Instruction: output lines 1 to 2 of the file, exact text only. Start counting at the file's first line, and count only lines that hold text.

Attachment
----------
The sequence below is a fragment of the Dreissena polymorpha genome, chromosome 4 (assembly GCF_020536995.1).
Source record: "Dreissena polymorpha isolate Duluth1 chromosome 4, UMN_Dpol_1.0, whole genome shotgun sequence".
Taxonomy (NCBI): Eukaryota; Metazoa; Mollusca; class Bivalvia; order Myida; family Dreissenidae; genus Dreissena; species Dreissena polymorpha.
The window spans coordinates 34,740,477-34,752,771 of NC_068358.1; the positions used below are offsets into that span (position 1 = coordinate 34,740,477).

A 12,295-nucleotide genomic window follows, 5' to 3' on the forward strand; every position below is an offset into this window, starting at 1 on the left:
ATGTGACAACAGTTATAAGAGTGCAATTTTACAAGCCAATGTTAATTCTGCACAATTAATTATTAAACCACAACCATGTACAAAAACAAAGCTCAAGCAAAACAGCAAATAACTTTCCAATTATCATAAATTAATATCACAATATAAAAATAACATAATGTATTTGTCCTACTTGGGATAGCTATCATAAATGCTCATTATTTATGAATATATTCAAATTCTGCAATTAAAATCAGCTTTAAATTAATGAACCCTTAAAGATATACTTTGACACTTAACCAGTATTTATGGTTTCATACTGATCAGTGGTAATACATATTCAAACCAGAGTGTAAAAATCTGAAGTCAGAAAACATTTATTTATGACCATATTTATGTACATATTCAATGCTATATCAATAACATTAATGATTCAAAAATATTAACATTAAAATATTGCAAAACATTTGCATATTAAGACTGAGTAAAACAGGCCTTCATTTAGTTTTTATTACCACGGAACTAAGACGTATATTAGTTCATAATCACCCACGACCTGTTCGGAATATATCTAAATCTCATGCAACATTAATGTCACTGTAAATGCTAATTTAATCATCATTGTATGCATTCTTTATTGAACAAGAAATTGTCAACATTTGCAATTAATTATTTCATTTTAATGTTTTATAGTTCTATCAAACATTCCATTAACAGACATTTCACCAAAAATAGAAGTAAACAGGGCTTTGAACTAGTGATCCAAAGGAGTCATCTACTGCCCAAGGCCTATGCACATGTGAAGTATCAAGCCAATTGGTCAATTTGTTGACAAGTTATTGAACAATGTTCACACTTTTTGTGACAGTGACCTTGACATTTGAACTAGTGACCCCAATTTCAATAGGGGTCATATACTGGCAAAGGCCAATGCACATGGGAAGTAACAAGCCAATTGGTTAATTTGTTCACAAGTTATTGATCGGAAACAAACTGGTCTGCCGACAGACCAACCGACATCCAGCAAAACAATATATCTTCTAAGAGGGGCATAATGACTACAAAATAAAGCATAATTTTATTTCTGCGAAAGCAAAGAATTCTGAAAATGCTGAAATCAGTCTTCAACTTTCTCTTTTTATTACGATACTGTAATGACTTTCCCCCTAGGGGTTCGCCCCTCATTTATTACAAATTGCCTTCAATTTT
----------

The sequence below is a fragment of the Dreissena polymorpha genome, chromosome 4 (assembly GCF_020536995.1).
Source record: "Dreissena polymorpha isolate Duluth1 chromosome 4, UMN_Dpol_1.0, whole genome shotgun sequence".